Appointment Setters Should Really Have the Answer

Appointment setters take a lot of risks when they’re marketing via search. However, the biggest of them all might not have anything to do with the fickleness of Google nor the diminished attention span of mobile.

 

It might have to do with having an answer.

 

It’s no secret that SEO has come a long way from marketers just stuffing keywords into backlinks and blogs to actually caring about who reads their content (as well as the actual quality of said content).

 

But in spite of that direction, some marketers are still ignoring the main purpose of being available via search.

 

Answers.

 

Every time a person types a keyword, they’re essentially asking a question. The literal combinations of words may not even be grammatically correct. That doesn’t make the action any less of an inquiry.

 

Sure, you can execute a few, subtle mind tricks like impressive graphics design, readable fonts, and links that will cause them to click more. But at the end of trail, what has the prospect accomplished?

 

Is it enough that they’ve filled up a contact form? The bad news is: That’s not the future of search. The future of search is and has always been in its capacity to provide answers. If you don’t have the correct answer, your appointment setters can only work for so long to keep a prospect from disappointment.

 

In way, you could say that marketers have only advanced the tools but have stayed in the same place when it comes to relationships with customers. Many are still guilty of overselling.

 

Back then, it was those ads the claimed this or that new infomercial appliance was the ‘answer to all your office problems’ when in reality, it wasn’t even close. Today, you’re actually saying the exact same thing except you’re not using the television.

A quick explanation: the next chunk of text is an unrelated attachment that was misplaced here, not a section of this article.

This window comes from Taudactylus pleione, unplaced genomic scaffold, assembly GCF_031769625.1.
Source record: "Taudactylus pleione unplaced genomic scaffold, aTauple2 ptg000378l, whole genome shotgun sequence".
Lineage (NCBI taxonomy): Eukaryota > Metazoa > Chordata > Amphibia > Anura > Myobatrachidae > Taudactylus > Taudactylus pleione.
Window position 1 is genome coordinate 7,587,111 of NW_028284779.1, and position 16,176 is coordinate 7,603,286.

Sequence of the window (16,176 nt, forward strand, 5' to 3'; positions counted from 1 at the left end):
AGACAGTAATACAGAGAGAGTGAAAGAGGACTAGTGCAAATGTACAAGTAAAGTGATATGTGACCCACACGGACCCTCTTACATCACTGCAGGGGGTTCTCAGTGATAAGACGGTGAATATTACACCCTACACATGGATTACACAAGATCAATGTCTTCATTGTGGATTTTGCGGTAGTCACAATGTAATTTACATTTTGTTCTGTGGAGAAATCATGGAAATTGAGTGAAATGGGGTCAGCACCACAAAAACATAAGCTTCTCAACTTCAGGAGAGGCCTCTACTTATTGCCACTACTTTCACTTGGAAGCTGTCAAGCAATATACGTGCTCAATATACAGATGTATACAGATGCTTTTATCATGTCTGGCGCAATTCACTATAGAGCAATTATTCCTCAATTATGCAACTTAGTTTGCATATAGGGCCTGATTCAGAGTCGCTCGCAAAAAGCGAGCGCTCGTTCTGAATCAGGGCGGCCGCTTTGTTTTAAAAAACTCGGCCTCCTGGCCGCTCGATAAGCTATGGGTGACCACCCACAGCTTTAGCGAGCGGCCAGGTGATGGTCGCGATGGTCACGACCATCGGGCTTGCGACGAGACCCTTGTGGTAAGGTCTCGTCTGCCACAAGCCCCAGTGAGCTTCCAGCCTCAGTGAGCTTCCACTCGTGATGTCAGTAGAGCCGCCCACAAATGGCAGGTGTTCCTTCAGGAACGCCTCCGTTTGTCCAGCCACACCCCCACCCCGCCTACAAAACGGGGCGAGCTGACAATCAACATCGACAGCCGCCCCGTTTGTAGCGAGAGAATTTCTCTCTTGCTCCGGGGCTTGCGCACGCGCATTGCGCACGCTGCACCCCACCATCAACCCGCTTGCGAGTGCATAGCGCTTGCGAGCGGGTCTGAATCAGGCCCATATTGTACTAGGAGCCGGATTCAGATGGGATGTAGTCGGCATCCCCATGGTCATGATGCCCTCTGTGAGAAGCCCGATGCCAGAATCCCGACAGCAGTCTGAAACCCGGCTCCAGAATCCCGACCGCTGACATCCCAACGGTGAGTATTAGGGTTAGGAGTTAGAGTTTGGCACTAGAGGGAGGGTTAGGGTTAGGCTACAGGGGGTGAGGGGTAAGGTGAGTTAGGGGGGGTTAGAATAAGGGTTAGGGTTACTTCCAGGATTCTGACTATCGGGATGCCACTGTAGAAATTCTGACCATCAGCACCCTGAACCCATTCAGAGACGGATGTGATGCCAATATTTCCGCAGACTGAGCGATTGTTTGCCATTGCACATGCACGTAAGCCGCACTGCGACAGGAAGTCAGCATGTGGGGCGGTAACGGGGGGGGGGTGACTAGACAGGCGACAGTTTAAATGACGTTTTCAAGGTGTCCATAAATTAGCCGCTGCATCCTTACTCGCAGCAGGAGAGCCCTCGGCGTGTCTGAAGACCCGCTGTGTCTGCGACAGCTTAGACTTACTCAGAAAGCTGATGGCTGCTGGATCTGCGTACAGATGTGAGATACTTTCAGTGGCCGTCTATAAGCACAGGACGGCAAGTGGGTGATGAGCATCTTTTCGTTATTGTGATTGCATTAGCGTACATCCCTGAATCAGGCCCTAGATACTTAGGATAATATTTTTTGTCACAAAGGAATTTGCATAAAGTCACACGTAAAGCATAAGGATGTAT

• You’re leading your prospects by the nose, on the internet – Say they’re having some software trouble and they type in looking for an easy-fix. Would you rather give them the false impression that your site gives that quick fix or would you rather tell them the honest truth that fixing said problem could take a while?

 

  • It’s still a waste of their time – They may not have blown the company bank by buying your product without looking further. However, just the effort of further research isn’t something you should impose on anyone just because they ‘could’ be potential customers. Time is money and it won’t leave a strong impression if you’re just one of ‘those sites’ that were designed to waste it.

 

  • The search engines will see – Just as Google and other search engines cracked down on the keyword stuffers, so will they do the same with anyone who focuses on gaming the system rather than comply with the main purpose of their product. No matter what, they will always be about users first, publishers, businesses, and other sources second. Again, no amount of good marketing is going to be enough to compensate for solid answers.

 

You could even say that the purpose of marketing is no longer limited to the promotion of business. It can be a product in of itself by providing information in exchange for the attention. However, like every product, it has to actually be there.

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